Dedicated to the writings of Saint Luke.

Friday, May 20, 2005

They are filled with new wine.

At the first Christian Pentecost, the skeptics said, “They are filled with new wine.”

The use of the word “gleukos” in this context is somewhat surprising for a number of reasons. Apart from Acts 2:13, the word is not used to convey a sense that people are drunk. Furthermore, some scholars have suggested grape juice was probably not available in May-June at the time of Pentecost since the grape harvest in Palestine does not start until later in the year nor could this grape juice be from a prior harvest.

Why not the phrase “oinos neos,” as in Luke 5:37-39 and the LXX Isaiah 49:26, if Luke intended this translation?

Pervo considered Acts 2:13-14 to be an instance of Lucan irony, but only because it shows that “some people are spiritually blind, such as those cynics in Jerusalem who could not distinguish between enthusiastic inspiration and a holiday binge.”[i]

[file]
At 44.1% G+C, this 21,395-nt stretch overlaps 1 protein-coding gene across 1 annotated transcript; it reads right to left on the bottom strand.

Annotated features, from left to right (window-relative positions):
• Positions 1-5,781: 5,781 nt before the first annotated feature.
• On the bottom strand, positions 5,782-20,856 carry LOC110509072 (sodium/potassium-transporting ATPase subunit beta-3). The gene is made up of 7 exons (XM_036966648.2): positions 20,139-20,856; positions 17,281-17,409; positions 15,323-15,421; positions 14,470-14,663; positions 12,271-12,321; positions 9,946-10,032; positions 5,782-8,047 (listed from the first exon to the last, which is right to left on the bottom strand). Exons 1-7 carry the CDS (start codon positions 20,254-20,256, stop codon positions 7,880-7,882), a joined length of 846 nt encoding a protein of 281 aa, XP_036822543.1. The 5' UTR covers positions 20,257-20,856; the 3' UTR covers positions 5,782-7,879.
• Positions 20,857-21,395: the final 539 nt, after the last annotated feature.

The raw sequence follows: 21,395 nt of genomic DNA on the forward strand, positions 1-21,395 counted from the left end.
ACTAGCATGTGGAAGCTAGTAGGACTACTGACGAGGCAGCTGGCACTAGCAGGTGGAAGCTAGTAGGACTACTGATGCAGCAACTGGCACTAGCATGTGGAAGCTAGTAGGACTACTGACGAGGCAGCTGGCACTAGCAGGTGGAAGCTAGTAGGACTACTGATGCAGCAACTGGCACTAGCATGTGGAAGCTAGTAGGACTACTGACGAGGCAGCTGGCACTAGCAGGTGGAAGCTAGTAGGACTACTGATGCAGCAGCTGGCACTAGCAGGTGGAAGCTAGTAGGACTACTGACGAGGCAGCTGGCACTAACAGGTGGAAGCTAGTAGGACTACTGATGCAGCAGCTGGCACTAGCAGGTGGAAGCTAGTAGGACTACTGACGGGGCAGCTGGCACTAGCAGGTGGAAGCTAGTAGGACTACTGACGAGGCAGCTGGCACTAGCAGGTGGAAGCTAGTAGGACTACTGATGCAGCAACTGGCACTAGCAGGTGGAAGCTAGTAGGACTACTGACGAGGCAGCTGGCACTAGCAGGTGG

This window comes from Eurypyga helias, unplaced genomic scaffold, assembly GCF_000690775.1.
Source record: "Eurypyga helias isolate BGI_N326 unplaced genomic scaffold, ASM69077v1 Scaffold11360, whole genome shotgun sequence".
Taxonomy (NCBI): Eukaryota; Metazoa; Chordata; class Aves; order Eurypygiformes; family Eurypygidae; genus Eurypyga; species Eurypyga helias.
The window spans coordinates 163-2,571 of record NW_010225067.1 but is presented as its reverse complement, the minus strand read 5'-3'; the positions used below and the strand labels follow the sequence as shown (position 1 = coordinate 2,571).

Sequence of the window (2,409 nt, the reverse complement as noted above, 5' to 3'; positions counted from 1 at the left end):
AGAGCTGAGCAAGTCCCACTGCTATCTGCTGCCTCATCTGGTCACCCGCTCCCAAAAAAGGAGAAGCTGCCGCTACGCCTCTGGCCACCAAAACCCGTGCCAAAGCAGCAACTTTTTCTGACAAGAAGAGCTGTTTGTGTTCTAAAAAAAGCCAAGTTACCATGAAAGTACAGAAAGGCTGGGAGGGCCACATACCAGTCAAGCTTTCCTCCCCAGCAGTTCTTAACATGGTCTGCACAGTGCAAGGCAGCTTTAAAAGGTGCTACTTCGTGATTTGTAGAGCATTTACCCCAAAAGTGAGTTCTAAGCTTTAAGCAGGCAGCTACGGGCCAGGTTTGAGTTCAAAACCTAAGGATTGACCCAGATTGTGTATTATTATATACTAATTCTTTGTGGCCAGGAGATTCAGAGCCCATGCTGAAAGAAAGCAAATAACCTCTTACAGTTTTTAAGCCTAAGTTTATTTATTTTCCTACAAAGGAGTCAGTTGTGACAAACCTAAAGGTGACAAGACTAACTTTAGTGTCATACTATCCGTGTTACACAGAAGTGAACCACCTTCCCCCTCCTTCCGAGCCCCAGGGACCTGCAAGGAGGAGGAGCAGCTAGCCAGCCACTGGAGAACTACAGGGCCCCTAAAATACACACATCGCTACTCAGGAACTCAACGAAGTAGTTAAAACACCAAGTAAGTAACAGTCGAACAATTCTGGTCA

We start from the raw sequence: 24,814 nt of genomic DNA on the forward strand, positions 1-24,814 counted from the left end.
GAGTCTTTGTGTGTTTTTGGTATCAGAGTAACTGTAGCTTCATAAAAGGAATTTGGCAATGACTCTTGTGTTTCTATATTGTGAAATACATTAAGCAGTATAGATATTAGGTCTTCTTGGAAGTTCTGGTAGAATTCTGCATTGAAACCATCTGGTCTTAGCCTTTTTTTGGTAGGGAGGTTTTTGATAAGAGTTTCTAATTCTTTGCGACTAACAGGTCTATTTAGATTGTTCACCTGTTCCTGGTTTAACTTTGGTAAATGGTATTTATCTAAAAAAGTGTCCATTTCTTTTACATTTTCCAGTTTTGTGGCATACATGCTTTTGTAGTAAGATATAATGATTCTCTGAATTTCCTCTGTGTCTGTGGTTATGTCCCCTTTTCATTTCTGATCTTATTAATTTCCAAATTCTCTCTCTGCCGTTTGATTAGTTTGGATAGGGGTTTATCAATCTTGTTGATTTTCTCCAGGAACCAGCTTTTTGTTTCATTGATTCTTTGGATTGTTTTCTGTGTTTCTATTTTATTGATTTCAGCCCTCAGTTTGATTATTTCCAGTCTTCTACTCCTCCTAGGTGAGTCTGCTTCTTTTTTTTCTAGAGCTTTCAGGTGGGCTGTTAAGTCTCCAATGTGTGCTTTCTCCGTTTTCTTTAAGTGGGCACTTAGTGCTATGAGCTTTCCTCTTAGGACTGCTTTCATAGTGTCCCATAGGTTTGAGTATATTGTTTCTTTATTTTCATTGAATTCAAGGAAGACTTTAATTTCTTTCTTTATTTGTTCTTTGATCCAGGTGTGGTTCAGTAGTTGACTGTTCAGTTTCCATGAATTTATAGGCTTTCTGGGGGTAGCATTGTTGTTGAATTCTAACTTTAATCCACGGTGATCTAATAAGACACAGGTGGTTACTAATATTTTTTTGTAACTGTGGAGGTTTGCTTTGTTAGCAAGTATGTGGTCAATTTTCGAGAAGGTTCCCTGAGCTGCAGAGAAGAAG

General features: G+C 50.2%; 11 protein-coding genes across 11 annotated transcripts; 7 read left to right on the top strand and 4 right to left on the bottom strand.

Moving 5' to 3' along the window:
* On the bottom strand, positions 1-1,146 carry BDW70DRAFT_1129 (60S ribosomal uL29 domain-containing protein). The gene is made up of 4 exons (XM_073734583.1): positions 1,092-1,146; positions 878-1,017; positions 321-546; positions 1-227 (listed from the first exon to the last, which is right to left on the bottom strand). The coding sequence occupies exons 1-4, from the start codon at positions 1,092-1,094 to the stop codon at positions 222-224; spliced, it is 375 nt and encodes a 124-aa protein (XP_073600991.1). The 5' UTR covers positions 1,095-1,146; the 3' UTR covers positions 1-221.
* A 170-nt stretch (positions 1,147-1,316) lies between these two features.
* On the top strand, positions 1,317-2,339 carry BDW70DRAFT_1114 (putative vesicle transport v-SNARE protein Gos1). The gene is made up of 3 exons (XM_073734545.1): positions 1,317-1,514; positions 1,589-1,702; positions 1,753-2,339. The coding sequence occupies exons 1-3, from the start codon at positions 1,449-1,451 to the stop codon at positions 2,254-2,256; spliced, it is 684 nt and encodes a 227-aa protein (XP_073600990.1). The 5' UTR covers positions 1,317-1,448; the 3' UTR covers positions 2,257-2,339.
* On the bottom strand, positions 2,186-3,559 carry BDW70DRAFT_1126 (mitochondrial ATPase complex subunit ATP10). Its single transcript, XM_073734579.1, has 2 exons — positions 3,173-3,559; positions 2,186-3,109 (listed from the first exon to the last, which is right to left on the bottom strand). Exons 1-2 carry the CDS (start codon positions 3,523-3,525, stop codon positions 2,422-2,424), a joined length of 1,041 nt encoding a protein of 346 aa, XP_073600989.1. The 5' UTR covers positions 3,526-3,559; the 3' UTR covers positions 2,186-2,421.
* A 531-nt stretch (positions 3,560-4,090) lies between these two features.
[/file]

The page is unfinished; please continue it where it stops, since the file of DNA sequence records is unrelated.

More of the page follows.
According to Daniel Schwartz, it is more likely that Luke employed “gleukos” in the same sense as he found it in the Septuagint: Job 32:19. In the instance in Job 32:19, it appears as the image Elihu uses of the spirit of God within him which forces him to speak.

Peter’s Pentecost Speech is yet another example how the Septuagint provided Luke with his unique vocabulary and understanding of the events that transpired.

[i] Profit with Delight: The Literary Genre of the Acts of the Apostles, 59.

copyrighted 2005


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